|US8879323 *||Nov 21, 2012||Nov 4, 2014||Flashsilicon Incorporation||Interconnection matrix using semiconductor non-volatile memory|
|US9070472||Jul 29, 2013||Jun 30, 2015||Sandisk Il Ltd||Non-volatile memory and methods with soft-bit reads while reading hard bits with compensation for coupling|
|US20080192541 *||Jan 31, 2008||Aug 14, 2008||Samsung Electronics Co., Ltd.||Non-volatile memory device having monitoring memory cell and related method of driving using variable read voltage|
|US20090129154 *||Nov 13, 2008||May 21, 2009||Mikihiko Itoh||Semiconductor memory device|
|US20120166913 *||Jun 28, 2012||Idan Alrod||Non-Volatile Memory And Methods With Asymmetric Soft Read Points Around Hard Read Points|
|US20120188820 *||Jan 21, 2011||Jul 26, 2012||Neumeyer Frederick C||System and method for addressing threshold voltage shifts of memory cells in an electronic product|
|US20120206973 *||Aug 16, 2012||Chen He||Digital Method to Obtain the I-V Curves of NVM Bitcells|
|US20140140139 *||Nov 21, 2012||May 22, 2014||Flashsilicon Incorporation||Interconnection matrix using semiconductor non-volatile memory|
|U.S. Classification||365/185.03, 365/185.24|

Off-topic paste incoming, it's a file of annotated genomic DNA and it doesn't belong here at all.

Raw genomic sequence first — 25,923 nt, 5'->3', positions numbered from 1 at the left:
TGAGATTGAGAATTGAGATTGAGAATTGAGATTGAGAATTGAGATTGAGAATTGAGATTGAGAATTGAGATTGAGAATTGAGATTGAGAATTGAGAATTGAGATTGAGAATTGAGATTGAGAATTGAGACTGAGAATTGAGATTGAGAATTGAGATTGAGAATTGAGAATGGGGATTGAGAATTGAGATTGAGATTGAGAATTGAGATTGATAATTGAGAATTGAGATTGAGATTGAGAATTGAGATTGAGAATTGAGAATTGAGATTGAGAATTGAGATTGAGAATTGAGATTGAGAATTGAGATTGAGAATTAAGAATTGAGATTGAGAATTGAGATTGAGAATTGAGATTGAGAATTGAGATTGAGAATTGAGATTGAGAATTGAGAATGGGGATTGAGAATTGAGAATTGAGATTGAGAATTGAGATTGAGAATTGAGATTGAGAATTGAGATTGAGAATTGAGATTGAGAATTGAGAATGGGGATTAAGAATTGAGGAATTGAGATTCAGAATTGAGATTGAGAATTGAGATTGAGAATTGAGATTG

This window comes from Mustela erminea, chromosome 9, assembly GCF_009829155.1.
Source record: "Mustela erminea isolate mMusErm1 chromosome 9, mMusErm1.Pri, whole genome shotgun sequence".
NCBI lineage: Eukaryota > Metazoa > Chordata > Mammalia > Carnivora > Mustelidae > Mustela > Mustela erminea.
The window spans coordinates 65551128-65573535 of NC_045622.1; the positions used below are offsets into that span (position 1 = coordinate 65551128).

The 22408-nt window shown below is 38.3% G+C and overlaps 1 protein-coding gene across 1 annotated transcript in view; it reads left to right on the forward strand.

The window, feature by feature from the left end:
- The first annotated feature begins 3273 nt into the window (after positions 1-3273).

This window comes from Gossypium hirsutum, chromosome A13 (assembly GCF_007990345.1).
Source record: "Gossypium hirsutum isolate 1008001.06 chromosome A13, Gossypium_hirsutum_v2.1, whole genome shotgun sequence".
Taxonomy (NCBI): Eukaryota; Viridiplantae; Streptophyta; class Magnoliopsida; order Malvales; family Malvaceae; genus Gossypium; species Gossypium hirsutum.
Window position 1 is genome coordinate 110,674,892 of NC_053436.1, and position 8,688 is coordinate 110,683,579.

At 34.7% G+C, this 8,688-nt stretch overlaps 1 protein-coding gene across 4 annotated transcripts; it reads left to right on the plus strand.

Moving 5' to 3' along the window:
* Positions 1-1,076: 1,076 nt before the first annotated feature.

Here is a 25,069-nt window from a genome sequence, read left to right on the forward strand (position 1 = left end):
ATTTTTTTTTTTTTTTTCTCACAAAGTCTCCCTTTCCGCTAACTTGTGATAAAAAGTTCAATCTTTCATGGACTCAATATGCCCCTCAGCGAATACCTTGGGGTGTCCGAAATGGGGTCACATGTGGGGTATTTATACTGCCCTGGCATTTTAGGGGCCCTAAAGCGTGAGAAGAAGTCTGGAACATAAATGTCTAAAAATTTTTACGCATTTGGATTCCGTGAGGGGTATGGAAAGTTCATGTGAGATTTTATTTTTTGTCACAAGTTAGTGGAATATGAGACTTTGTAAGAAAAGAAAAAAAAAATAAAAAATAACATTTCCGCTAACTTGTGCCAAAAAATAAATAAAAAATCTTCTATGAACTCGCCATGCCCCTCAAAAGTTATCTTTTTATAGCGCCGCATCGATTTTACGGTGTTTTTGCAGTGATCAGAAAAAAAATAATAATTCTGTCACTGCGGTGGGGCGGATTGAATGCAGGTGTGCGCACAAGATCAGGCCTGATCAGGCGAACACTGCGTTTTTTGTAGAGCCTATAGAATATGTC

|Cooperative Classification||G11C2211/5621, G11C8/08, G11C11/5628, G11C2211/5634, G11C11/5642, G11C16/3454|
|European Classification||G11C11/56D2, G11C11/56D4, G11C8/08|
|Mar 30, 2007||AS||Assignment|
Owner name: FLASHSILICON, ICORPORATION,CALIFORNIA
Free format text: ASSIGNMENT OF ASSIGNORS INTEREST;ASSIGNOR:WANG, LEE;REEL/FRAME:019095/0220
Effective date: 20070321
|Apr 3, 2007||AS||Assignment|
Owner name: FLASHSILICON, INCORPORATION,CALIFORNIA
Free format text: ASSIGNMENT OF ASSIGNORS INTEREST;ASSIGNOR:WANG, LEE;REEL/FRAME:019112/0467
Effective date: 20070321
|Jan 10, 2014||REMI||Maintenance fee reminder mailed|
|Apr 29, 2014||FPAY||Fee payment|
Year of fee payment: 4
|Apr 29, 2014||SULP||Surcharge for late payment|